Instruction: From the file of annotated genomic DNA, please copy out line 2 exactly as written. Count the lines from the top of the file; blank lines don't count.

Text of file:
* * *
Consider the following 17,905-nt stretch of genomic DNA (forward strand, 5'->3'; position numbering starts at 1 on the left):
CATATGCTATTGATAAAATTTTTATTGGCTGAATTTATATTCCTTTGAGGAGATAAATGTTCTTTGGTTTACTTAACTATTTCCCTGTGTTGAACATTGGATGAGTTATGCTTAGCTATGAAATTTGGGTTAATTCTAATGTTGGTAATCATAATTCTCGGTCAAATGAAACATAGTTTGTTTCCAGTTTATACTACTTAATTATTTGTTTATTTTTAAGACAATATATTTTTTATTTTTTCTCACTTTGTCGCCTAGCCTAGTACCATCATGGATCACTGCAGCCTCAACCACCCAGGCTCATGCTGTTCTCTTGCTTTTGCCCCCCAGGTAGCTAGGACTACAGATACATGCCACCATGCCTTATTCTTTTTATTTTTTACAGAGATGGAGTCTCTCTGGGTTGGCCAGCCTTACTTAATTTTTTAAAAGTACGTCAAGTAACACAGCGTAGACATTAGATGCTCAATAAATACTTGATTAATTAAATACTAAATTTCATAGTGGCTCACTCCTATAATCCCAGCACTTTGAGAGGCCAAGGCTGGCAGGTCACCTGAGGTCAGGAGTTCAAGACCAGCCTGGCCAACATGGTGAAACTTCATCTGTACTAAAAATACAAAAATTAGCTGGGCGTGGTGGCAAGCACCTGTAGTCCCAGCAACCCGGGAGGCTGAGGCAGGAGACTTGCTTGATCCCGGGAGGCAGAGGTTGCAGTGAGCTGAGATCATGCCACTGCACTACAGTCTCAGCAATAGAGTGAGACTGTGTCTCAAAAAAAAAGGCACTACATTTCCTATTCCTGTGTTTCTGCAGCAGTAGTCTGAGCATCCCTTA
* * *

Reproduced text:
CATATGCTATTGATAAAATTTTTATTGGCTGAATTTATATTCCTTTGAGGAGATAAATGTTCTTTGGTTTACTTAACTATTTCCCTGTGTTGAACATTGGATGAGTTATGCTTAGCTATGAAATTTGGGTTAATTCTAATGTTGGTAATCATAATTCTCGGTCAAATGAAACATAGTTTGTTTCCAGTTTATACTACTTAATTATTTGTTTATTTTTAAGACAATATATTTTTTATTTTTTCTCACTTTGTCGCCTAGCCTAGTACCATCATGGATCACTGCAGCCTCAACCACCCAGGCTCATGCTGTTCTCTTGCTTTTGCCCCCCAGGTAGCTAGGACTACAGATACATGCCACCATGCCTTATTCTTTTTATTTTTTACAGAGATGGAGTCTCTCTGGGTTGGCCAGCCTTACTTAATTTTTTAAAAGTACGTCAAGTAACACAGCGTAGACATTAGATGCTCAATAAATACTTGATTAATTAAATACTAAATTTCATAGTGGCTCACTCCTATAATCCCAGCACTTTGAGAGGCCAAGGCTGGCAGGTCACCTGAGGTCAGGAGTTCAAGACCAGCCTGGCCAACATGGTGAAACTTCATCTGTACTAAAAATACAAAAATTAGCTGGGCGTGGTGGCAAGCACCTGTAGTCCCAGCAACCCGGGAGGCTGAGGCAGGAGACTTGCTTGATCCCGGGAGGCAGAGGTTGCAGTGAGCTGAGATCATGCCACTGCACTACAGTCTCAGCAATAGAGTGAGACTGTGTCTCAAAAAAAAAGGCACTACATTTCCTATTCCTGTGTTTCTGCAGCAGTAGTCTGAGCATCCCTTA